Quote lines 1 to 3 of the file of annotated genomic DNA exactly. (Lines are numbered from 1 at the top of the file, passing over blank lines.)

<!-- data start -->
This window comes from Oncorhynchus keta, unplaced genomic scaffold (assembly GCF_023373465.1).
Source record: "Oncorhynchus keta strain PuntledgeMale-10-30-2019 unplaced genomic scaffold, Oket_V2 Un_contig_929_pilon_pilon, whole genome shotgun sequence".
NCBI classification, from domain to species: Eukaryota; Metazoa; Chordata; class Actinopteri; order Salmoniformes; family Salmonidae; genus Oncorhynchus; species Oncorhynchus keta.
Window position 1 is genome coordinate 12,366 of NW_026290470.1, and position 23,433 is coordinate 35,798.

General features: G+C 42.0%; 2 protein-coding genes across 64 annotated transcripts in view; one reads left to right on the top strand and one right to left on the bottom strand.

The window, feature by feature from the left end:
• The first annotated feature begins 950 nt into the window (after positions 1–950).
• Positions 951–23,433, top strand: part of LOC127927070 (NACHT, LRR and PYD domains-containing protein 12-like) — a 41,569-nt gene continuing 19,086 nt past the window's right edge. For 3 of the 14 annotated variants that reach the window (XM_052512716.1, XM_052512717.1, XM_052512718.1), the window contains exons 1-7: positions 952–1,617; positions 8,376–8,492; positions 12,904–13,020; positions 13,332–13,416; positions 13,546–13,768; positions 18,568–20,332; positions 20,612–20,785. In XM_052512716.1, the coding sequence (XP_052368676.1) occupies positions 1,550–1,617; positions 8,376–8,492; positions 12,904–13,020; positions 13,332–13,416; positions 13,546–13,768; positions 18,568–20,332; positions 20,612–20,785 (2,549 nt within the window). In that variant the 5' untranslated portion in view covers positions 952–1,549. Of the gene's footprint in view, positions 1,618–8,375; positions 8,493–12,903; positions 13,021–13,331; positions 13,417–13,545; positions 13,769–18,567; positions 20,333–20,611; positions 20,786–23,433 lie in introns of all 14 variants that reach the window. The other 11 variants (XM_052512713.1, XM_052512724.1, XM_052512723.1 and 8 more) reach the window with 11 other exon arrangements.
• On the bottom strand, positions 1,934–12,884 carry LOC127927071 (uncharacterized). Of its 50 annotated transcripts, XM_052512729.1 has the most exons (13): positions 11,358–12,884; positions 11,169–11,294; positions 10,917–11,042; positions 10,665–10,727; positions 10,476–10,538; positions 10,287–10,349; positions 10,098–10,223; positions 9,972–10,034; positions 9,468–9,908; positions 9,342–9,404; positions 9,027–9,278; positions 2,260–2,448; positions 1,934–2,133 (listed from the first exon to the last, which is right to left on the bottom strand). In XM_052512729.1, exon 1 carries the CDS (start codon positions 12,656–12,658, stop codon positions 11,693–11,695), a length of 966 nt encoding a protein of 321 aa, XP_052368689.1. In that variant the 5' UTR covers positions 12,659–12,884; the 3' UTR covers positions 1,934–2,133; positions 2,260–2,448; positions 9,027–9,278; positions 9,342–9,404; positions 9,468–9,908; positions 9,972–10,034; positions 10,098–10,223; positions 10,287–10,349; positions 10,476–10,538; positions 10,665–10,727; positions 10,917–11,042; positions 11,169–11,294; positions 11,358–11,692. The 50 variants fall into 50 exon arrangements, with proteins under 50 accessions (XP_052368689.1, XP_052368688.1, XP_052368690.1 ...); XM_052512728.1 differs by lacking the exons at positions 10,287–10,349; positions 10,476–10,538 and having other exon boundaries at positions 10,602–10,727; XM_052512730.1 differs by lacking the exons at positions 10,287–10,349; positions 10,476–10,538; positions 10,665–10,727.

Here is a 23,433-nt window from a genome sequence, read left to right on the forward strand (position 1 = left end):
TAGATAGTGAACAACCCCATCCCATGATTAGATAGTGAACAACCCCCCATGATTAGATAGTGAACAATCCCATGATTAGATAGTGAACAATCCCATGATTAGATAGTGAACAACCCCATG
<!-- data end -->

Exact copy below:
This window comes from Oncorhynchus keta, unplaced genomic scaffold (assembly GCF_023373465.1).
Source record: "Oncorhynchus keta strain PuntledgeMale-10-30-2019 unplaced genomic scaffold, Oket_V2 Un_contig_929_pilon_pilon, whole genome shotgun sequence".
NCBI classification, from domain to species: Eukaryota; Metazoa; Chordata; class Actinopteri; order Salmoniformes; family Salmonidae; genus Oncorhynchus; species Oncorhynchus keta.